- You were fired.
While the practical, day-to-day aspects of being out of work might feel the same whether you’ve been laid off or fired, having been terminated from a previous role puts a job seeker in an entirely different (and less advantageous) position.
“That’s a conversation no candidate wants to have with any employer. If it’s embarrassing, if it’s compromising, it’s going to be hard to come back from,” says Nicola. “It’s important to be honest, transparent and upfront as much as you can, but that doesn’t mean that you give all the gory details.”
Workers in this situation are best off framing a firing as a learning experience. That doesn’t mean retelling events in an untruthful way, but instead referring to mistakes as things of the past.
For example, if you were fired for a performance issue, explain the steps you’ve taken to improve the skills that led to your firing. Showing the personal growth you’ve made since being let go can show an employer that you have the potential for professional growth, as well.
- You Were Incarcerated
“Talk about a time gap,” says Nicola. “Getting a job when you’ve spent any amount of time incarcerated, that’s going to be the biggest challenge.”
Enelow gives ex-offenders the same advice that she gives people who have been fired,
“Be honest, as potential employers are certainly going to find out and, hopefully, [you can] share with them what you did or learned while in jail.”
If you live in a state that has passed Ban the Box legislation, which prohibits employers from asking about your criminal history, it may be tempting to completely omit mention of past convictions. However, that information is sure to turn up in a background check. So, if the question is raised, be honest.
Do your best to frame past legal punishments as successful opportunities for growth. Following Enelow’s advice by sharing specific ways you grew or were rehabilitated while incarcerated is your safest option. Speaking about relationships with new mentors, having engaged with perspective-expanding programs, or even citing enlightening books you read might also help prove to recruiters you’re a changed person.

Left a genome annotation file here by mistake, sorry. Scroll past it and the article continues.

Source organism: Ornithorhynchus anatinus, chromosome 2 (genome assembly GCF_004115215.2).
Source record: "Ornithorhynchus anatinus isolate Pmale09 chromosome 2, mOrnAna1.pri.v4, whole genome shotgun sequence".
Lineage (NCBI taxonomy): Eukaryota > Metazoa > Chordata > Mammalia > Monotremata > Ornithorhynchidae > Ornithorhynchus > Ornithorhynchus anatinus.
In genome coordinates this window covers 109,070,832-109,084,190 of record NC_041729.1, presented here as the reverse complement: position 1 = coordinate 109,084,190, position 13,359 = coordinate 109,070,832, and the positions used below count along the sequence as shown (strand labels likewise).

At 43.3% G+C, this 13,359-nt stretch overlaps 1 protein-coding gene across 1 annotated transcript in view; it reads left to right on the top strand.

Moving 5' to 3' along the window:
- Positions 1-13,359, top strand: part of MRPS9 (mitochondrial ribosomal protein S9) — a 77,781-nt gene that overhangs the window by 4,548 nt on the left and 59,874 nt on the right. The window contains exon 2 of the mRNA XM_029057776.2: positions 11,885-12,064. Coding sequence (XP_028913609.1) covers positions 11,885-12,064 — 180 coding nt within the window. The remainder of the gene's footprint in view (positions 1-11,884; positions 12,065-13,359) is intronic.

Finally, keep in mind that no matter how convincing you are, some crimes can still affect your hiring prospects. “Obviously a person who was in prison for embezzlement is not going to be [hired as] a CPA,” says Nicola.
So, When Do I Bring Up My Resume Gap?
“When a hiring manager brings it up, then it can be addressed. If it’s never brought up, then it’s never brought up,” says Nicola. “Maybe it’s oversight on the recruiter’s part, or maybe that particular gap doesn’t matter or isn't seen as important. I'm not faulting a candidate for not bringing up a gap when it’s the employer’s responsibility.”
As long as you don’t dodge these questions, and as long as you positively frame every element of your past, you’ll minimize any burdens caused by resume gaps. This means answering questions as soon and as honestly as possible, whether they’re tossed your way in the phone screening or onsite interview. Just remember not to go out of your way to bring up gaps, especially when making your first impression.
“I would not address [gaps] in the initial cover letter since you want your letter to focus on the positives and value you bring to an organization,” says Enelow. “No need to get into the ‘weeds’ unless, of course, you’re sending a follow-up letter after an interview and it was brought up during the interview. Then address it briefly and positively.”
Enelow also recommends job seekers not include full dates of employment (i.e., day/month/year) on a resume. Sticking just to the years you were employed will draw less attention to relatively smaller, months-long gaps.
Again, when considering how to write a resume that will draw attention away from employment gaps, remember that a functional format can help distract from more glaring omissions, but not cover them up completely.
The main through-line in both Enelow and Nicola’s advice is that the only productive direction in which a job seeker can move, regardless of the reasons for their resume gaps, is forward. No matter why you’ve been out of work for an extended period, there’s no shortage of advice out there for the unemployed. More than anything, keep in mind that what you were doing during that phase of unemployment might matter more than the factors that led you there.